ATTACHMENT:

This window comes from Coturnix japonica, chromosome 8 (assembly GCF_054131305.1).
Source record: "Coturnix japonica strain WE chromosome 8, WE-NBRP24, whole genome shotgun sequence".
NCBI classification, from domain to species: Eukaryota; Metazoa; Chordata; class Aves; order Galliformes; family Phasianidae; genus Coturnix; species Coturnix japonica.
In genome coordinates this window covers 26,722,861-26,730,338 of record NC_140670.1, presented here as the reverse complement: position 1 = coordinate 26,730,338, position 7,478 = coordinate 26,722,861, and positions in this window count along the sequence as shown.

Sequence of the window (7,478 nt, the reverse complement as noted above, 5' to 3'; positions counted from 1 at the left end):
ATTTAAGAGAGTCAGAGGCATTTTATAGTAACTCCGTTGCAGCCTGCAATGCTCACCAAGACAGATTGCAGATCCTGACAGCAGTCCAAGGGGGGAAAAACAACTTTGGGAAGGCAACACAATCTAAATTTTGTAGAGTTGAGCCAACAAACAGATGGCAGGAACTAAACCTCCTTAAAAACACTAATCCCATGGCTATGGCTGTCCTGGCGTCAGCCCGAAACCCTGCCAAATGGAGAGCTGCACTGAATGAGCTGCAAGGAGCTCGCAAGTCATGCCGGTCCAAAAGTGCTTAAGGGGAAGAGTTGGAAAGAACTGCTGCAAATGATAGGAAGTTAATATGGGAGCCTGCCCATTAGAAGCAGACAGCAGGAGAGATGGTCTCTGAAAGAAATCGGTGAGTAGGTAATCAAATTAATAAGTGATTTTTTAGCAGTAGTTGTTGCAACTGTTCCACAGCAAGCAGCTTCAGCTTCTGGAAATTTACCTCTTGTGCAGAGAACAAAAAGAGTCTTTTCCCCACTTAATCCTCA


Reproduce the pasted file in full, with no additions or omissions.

This window comes from Coturnix japonica, chromosome 8 (assembly GCF_054131305.1).
Source record: "Coturnix japonica strain WE chromosome 8, WE-NBRP24, whole genome shotgun sequence".
NCBI classification, from domain to species: Eukaryota; Metazoa; Chordata; class Aves; order Galliformes; family Phasianidae; genus Coturnix; species Coturnix japonica.
In genome coordinates this window covers 26,722,861-26,730,338 of record NC_140670.1, presented here as the reverse complement: position 1 = coordinate 26,730,338, position 7,478 = coordinate 26,722,861, and positions in this window count along the sequence as shown.

Sequence of the window (7,478 nt, the reverse complement as noted above, 5' to 3'; positions counted from 1 at the left end):
ATTTAAGAGAGTCAGAGGCATTTTATAGTAACTCCGTTGCAGCCTGCAATGCTCACCAAGACAGATTGCAGATCCTGACAGCAGTCCAAGGGGGGAAAAACAACTTTGGGAAGGCAACACAATCTAAATTTTGTAGAGTTGAGCCAACAAACAGATGGCAGGAACTAAACCTCCTTAAAAACACTAATCCCATGGCTATGGCTGTCCTGGCGTCAGCCCGAAACCCTGCCAAATGGAGAGCTGCACTGAATGAGCTGCAAGGAGCTCGCAAGTCATGCCGGTCCAAAAGTGCTTAAGGGGAAGAGTTGGAAAGAACTGCTGCAAATGATAGGAAGTTAATATGGGAGCCTGCCCATTAGAAGCAGACAGCAGGAGAGATGGTCTCTGAAAGAAATCGGTGAGTAGGTAATCAAATTAATAAGTGATTTTTTAGCAGTAGTTGTTGCAACTGTTCCACAGCAAGCAGCTTCAGCTTCTGGAAATTTACCTCTTGTGCAGAGAACAAAAAGAGTCTTTTCCCCACTTAATCCTCA